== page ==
Genetic selection for cow livability
Keeping cows alive in the milking herd impacts dairy herd profitability. Genetic evaluations for cow livability are now being calculated for U.S. dairy cattle.
Two factors that impact dairy herd profitability are cow longevity in the milking herd and how cows leave the herd. Genetic evaluations for productive life (PL) of dairy cows have been available in the United States since 1994. PL is a prediction of how long a cow is expected to remain in the milking herd. Her status at removal is not considered, that is was she culled or did she die.
In August 2016, predicted transmitting abilities for cow livability (PTA LIV) were reported for the first time as an additional genetic selection tool. Cow livability predicts a cow’s ability to remain alive while in the milking herd.
The status of a cow when leaving the herd is important. Cows that are culled have some salvage value, whereas no income is generated by dead cows. In fact, some cost will be incurred to dispose of the cattle mortality.
The average cow mortality rate is 6 percent each lactation. Considering the average cow has 2.8 lactations, the death loss of U.S. dairy cows is approximately 17 percent during their lifetime in the milking herd. That means that 83 percent of the cows remain alive, and dairy producers can make decisions about which of these cows to cull.
Using genetic evaluations for cow livability
The heritability of cow livability is 1.3 percent. Although the heritability is low, there is value in including cow livability in a herd’s genetic selection program due to the significant economic impact of the trait.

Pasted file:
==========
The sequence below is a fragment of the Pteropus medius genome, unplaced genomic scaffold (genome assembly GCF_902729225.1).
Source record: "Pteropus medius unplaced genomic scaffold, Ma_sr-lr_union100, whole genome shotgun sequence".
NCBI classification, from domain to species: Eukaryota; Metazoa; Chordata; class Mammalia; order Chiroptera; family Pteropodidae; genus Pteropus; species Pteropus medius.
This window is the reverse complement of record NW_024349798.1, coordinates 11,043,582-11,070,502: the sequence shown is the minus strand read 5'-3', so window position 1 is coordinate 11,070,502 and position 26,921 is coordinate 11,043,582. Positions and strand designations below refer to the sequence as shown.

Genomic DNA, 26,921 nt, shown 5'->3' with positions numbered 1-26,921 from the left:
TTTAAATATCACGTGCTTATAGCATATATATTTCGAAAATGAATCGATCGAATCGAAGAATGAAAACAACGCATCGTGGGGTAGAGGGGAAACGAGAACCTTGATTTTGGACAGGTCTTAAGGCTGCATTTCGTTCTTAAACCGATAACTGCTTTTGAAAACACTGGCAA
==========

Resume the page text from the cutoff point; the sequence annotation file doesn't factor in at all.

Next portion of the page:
Let’s look at a comparison of two bulls. Bull A has a PTA LIV of +2.6 and the PTA LIV for Bull B is -1.1. In an average herd with 83 percent of the cows remaining alive during their lifetime, 85.6 percent of Bull A’s daughters will remain alive. For Bull B, 81.9 percent of his daughters are expected to leave the herd alive.
If there are 100 daughters of each bull in a herd, the difference for the two bulls in the number of daughters remaining alive would be 3.7 (85.6 minus 81.9). If the average value of a cull cow is $1,000, the difference in cull cow income would be $3,700.
Based on August 2016 data, the average PTA LIV for Active AI bulls was +0.8 percent. The range was -6.0 to +6.6 percent. The top 20 percent of the Active AI bulls for PTA LIV were at +2.7 percent or higher.
Using selection indexes is an effective way to incorporate several economic important traits into sire selection decisions. Future plans are to include PTA LIV in Net Merit (NM$) and the other lifetime merit indexes. Michigan State University Extension published the article It’s time to update sire selection goals which describes NM$.
For the August and December 2016 genetic evaluations, the Council of Dairy Cattle Breeding (CDCB) has chosen not to incorporate PTA LIV into any of the lifetime merit indexes. This allows dairy producers to become familiar with cow livability as a stand-alone trait before it becomes part of various selection indexes.
Take time to look at the PTA LIV data for your herd’s service sires when the next genetic evaluations are released in early December. Based on its economic importance, cow livability warrants inclusion in a herd’s genetic program.